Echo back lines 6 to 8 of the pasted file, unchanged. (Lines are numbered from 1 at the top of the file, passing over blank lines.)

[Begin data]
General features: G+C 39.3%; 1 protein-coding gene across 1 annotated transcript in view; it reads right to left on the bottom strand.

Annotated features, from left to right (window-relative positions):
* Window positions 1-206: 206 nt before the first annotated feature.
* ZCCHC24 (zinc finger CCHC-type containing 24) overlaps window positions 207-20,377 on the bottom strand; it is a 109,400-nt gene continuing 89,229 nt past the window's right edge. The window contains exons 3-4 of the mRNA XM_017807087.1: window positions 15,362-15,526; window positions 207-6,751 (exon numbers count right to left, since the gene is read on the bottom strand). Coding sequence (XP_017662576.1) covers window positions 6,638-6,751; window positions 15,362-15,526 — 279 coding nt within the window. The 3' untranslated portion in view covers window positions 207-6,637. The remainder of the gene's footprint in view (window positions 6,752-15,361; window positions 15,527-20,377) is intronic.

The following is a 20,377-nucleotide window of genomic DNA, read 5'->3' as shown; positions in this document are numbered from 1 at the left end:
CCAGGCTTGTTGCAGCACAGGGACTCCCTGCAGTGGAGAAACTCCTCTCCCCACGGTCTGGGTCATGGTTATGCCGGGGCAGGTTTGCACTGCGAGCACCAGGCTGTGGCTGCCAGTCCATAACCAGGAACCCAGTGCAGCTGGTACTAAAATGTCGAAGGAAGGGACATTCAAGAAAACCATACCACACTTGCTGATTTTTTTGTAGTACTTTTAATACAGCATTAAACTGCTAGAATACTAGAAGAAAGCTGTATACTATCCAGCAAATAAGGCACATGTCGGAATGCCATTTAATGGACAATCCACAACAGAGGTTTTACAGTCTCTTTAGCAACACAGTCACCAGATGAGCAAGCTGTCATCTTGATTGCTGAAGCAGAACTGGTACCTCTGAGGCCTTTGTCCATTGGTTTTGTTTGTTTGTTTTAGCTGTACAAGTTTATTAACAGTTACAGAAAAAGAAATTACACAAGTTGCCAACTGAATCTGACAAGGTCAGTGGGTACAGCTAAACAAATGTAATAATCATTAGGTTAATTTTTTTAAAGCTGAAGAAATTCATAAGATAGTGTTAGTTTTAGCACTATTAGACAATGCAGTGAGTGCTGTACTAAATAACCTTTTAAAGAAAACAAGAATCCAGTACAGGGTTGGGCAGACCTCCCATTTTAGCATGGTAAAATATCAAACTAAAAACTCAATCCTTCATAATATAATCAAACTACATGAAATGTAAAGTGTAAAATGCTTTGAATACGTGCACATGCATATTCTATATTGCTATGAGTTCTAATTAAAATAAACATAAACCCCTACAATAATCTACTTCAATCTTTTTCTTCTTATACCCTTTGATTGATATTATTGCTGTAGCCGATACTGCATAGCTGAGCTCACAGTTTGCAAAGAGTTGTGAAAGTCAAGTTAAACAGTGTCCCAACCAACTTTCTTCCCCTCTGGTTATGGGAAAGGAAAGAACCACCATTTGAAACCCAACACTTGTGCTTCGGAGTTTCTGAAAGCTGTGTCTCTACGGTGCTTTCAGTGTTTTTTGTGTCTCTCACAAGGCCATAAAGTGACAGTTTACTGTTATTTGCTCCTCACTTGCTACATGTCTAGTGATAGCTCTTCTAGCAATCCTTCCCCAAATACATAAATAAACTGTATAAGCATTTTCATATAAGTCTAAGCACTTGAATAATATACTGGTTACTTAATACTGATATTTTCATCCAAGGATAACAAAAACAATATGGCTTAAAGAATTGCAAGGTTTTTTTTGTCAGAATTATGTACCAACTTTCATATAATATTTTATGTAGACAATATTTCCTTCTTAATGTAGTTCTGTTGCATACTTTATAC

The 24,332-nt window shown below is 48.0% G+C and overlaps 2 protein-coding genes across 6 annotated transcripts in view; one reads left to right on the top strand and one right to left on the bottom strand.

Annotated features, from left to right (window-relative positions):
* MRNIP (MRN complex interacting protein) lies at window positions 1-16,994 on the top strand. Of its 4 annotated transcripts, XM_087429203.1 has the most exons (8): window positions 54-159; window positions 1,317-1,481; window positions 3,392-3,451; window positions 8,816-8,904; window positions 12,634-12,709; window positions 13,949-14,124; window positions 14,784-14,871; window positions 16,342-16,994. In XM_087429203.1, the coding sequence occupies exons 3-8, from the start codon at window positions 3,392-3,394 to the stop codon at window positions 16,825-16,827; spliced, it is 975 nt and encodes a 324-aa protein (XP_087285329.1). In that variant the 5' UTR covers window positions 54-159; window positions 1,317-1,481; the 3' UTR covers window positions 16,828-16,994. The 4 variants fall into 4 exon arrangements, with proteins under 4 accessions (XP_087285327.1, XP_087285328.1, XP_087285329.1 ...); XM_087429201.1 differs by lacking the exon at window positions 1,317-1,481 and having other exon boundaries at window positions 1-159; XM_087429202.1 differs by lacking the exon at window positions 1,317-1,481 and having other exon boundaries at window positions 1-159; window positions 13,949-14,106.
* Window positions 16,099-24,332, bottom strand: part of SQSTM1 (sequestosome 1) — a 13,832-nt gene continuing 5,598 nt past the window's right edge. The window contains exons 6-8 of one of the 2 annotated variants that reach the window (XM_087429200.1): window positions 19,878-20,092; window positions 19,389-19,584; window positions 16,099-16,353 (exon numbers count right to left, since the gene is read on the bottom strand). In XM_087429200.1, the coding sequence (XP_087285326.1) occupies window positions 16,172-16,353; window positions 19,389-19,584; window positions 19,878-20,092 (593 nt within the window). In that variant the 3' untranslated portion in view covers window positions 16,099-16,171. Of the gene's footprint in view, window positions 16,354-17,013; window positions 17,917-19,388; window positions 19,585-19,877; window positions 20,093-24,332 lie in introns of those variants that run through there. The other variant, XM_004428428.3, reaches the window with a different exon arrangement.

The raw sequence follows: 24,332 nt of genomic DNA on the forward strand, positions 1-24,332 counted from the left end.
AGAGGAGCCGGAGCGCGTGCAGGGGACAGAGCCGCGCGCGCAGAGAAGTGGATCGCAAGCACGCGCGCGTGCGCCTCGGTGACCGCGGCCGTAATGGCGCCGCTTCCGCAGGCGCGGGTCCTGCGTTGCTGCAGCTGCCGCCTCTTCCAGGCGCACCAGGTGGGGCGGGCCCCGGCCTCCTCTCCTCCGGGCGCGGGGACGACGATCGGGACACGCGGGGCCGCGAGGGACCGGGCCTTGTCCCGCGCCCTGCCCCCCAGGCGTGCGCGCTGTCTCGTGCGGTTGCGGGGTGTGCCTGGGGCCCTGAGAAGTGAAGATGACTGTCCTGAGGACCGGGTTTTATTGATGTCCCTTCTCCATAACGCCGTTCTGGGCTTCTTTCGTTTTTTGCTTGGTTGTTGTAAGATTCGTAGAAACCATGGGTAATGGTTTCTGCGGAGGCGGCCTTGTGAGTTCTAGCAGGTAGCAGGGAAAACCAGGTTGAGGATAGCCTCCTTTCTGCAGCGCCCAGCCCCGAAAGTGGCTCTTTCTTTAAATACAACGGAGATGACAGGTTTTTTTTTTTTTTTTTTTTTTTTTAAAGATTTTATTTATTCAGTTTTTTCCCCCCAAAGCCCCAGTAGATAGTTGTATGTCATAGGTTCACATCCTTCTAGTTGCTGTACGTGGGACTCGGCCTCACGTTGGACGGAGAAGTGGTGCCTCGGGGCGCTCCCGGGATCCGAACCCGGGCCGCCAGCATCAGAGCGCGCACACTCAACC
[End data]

CCAGGCTTGTTGCAGCACAGGGACTCCCTGCAGTGGAGAAACTCCTCTCCCCACGGTCTGGGTCATGGTTATGCCGGGGCAGGTTTGCACTGCGAGCACCAGGCTGTGGCTGCCAGTCCATAACCAGGAACCCAGTGCAGCTGGTACTAAAATGTCGAAGGAAGGGACATTCAAGAAAACCATACCACACTTGCTGATTTTTTTGTAGTACTTTTAATACAGCATTAAACTGCTAGAATACTAGAAGAAAGCTGTATACTATCCAGCAAATAAGGCACATGTCGGAATGCCATTTAATGGACAATCCACAACAGAGGTTTTACAGTCTCTTTAGCAACACAGTCACCAGATGAGCAAGCTGTCATCTTGATTGCTGAAGCAGAACTGGTACCTCTGAGGCCTTTGTCCATTGGTTTTGTTTGTTTGTTTTAGCTGTACAAGTTTATTAACAGTTACAGAAAAAGAAATTACACAAGTTGCCAACTGAATCTGACAAGGTCAGTGGGTACAGCTAAACAAATGTAATAATCATTAGGTTAATTTTTTTAAAGCTGAAGAAATTCATAAGATAGTGTTAGTTTTAGCACTATTAGACAATGCAGTGAGTGCTGTACTAAATAACCTTTTAAAGAAAACAAGAATCCAGTACAGGGTTGGGCAGACCTCCCATTTTAGCATGGTAAAATATCAAACTAAAAACTCAATCCTTCATAATATAATCAAACTACATGAAATGTAAAGTGTAAAATGCTTTGAATACGTGCACATGCATATTCTATATTGCTATGAGTTCTAATTAAAATAAACATAAACCCCTACAATAATCTACTTCAATCTTTTTCTTCTTATACCCTTTGATTGATATTATTGCTGTAGCCGATACTGCATAGCTGAGCTCACAGTTTGCAAAGAGTTGTGAAAGTCAAGTTAAACAGTGTCCCAACCAACTTTCTTCCCCTCTGGTTATGGGAAAGGAAAGAACCACCATTTGAAACCCAACACTTGTGCTTCGGAGTTTCTGAAAGCTGTGTCTCTACGGTGCTTTCAGTGTTTTTTGTGTCTCTCACAAGGCCATAAAGTGACAGTTTACTGTTATTTGCTCCTCACTTGCTACATGTCTAGTGATAGCTCTTCTAGCAATCCTTCCCCAAATACATAAATAAACTGTATAAGCATTTTCATATAAGTCTAAGCACTTGAATAATATACTGGTTACTTAATACTGATATTTTCATCCAAGGATAACAAAAACAATATGGCTTAAAGAATTGCAAGGTTTTTTTTGTCAGAATTATGTACCAACTTTCATATAATATTTTATGTAGACAATATTTCCTTCTTAATGTAGTTCTGTTGCATACTTTATAC

The 24,332-nt window shown below is 48.0% G+C and overlaps 2 protein-coding genes across 6 annotated transcripts in view; one reads left to right on the top strand and one right to left on the bottom strand.

Annotated features, from left to right (window-relative positions):